The "Other" Methodists in Santa Rosa
Our “ancestor” churches here in Santa Rosa consisted of more than just the mainstream Methodist Episcopal churches talked about earlier. Tracing the roots of Methodism in Santa Rosa becomes confusing due to the church being split into various branches, each quite active in the community. There was the Methodist Episcopal Church that was the main foundational organization, the M.E.(South) Church, which split from the main body over the question of slavery, and later the German M.E.Church, which was aligned with the main body, but was a German language church. In addition to the various church activities in the community, the M.E.(South) Church established a major college here in Santa Rosa that took on a life of it’s own.
The Southern Methodists arrived first, though they were not the first Methodists to build a church.. The Reverend Solomon Smith of the M.E.(South) visited the Santa Rosa valley in 1851 or 1852. In1853 he was officially appointed to the Bodega Bay Circuit, which included Santa Rosa as a preaching point. The M.E.(South)congregation met in Baptist churches until 1868, when a church was erected at the corner of Fifth and B Streets, seven years after the M.E. church was built at Fifth and D. In 1884 the M.E.(South) moved their original church to a new site at the corner of Fifth and Orchard. In 1894 the old church, having outgrown the facilities which were built before the arrival of Pacific Methodist College with its influx of professors, staff and students, was moved to the rear of the lot, rotated 90 degrees, and a new sanctuary, steeple and entrance was added. In the photo, the old church can be seen at the back, with two narrow windows and a doorway.
The church remained there until after its merger. In 1924 a plan for merging the M.E. can M.E. (South) churches was voted on at the annual conferences. The California Conference voted unanimously in favor of the unification plan. The Pacific Conference had a majority in favor, but the vote fell short of the two-thirds majority required. With the failure of the 1924 plan, the two Santa Rosa churches decided to ignore the vote and merged on their own.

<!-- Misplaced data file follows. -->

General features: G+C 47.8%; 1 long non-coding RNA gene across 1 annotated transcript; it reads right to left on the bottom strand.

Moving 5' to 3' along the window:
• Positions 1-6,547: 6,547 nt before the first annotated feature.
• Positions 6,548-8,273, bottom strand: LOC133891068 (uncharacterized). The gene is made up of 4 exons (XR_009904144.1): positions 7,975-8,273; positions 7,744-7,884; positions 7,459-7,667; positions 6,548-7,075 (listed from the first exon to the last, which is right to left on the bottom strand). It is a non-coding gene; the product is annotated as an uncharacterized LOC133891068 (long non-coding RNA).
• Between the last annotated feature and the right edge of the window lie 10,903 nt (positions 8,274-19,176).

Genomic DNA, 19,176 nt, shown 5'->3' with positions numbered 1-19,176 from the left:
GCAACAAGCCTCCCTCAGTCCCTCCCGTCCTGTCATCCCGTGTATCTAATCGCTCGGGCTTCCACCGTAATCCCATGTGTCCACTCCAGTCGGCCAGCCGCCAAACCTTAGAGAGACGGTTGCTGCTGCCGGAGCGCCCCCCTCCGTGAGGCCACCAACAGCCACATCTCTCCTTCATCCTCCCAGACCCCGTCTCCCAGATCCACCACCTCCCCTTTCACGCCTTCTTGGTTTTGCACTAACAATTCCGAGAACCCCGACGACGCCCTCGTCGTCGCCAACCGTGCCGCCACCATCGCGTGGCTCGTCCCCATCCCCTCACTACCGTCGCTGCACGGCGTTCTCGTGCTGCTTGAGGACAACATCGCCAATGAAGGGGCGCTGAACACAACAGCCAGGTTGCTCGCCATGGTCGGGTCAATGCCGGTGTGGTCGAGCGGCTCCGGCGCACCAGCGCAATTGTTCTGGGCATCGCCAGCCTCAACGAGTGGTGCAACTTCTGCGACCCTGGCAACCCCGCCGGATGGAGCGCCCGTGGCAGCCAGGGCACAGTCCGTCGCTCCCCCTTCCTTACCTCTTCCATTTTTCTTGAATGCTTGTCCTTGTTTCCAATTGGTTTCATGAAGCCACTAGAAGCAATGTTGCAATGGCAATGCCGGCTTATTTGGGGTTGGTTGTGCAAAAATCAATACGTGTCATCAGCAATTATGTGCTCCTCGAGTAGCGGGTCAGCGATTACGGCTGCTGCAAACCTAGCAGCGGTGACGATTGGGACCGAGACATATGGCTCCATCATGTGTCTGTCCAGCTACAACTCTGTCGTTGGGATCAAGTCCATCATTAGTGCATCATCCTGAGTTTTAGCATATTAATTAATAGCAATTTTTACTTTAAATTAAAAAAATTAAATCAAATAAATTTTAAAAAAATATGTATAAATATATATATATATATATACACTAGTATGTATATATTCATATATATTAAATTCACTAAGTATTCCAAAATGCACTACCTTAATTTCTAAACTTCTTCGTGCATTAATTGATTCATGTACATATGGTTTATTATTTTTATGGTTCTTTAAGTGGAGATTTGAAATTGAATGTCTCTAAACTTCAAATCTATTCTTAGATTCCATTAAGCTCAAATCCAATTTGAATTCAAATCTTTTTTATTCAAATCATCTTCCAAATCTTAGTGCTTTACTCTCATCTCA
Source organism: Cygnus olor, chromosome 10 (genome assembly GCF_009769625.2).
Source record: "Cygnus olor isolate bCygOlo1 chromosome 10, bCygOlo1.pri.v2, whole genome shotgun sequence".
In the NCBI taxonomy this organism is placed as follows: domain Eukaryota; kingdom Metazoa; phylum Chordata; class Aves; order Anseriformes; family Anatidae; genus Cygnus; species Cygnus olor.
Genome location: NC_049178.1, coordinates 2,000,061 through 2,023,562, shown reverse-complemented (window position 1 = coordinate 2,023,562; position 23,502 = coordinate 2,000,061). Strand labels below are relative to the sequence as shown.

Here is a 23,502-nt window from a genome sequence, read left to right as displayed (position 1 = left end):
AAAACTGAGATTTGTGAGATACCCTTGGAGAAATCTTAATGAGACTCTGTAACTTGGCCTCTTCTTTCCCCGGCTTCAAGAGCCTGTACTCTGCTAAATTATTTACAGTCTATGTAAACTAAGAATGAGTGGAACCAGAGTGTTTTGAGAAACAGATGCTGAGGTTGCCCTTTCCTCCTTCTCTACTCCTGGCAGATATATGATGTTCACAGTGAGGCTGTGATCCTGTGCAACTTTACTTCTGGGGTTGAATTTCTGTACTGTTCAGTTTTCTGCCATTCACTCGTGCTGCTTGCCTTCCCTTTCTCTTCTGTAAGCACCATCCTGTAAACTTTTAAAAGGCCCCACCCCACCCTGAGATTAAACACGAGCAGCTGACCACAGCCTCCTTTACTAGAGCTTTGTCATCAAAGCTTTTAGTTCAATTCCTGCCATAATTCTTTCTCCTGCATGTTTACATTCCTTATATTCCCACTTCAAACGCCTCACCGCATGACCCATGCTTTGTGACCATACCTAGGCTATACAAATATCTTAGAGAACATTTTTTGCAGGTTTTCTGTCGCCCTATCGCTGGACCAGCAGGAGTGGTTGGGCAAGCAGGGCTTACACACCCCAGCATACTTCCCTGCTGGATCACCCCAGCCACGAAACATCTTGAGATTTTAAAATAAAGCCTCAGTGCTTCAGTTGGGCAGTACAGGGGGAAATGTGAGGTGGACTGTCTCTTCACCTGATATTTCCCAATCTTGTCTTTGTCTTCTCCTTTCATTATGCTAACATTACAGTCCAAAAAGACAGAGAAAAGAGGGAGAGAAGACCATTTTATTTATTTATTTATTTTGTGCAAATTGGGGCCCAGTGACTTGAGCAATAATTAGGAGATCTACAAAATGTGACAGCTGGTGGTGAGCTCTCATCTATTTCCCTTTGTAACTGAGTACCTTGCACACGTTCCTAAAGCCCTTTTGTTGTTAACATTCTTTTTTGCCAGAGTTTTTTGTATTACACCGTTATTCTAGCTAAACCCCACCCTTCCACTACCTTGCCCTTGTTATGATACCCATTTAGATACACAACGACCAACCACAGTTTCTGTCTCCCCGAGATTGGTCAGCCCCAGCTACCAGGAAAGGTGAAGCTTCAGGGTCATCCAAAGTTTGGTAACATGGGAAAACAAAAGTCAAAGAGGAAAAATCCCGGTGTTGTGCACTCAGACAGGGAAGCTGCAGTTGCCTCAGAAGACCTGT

The numbers of Southern Methodists grew sharply in 1871 when the Pacific Methodist College relocated to Santa RosafromVacaville. After President Lincoln's assassination, the college in Vacaville had been burned to the ground by Yankees angered at the college's southern parentage. Looking for a kinder reception, the college found it in Santa Rosa, a town with Confederate leanings. The new school was built and the street leading up to it was named College Avenue. At the turn of the 20th century, Pacific Methodist College reported that it had graduated over 180 students since coming to Santa Rosa, and had "partially educated" over 4,000 more. Pacific Methodist College endured until after 1900, surviving financial setbacks, the arrest of one of its professors for forgery, and finally a move to the outskirts of town.
In 1882 the Reverend August Lemkau established the local German Methodist Episcopal Church, which was Wesleyan Methodist. The church building was erected in 1888 at the corner of Cherry and Orchard Streets. By 1942 World War I and onset of World War II had changed the nature of German culture in America, and a German language churchwas no longer desired. The buildingcontinued to serve as a church for many years after the Methodists sold it, and still exists.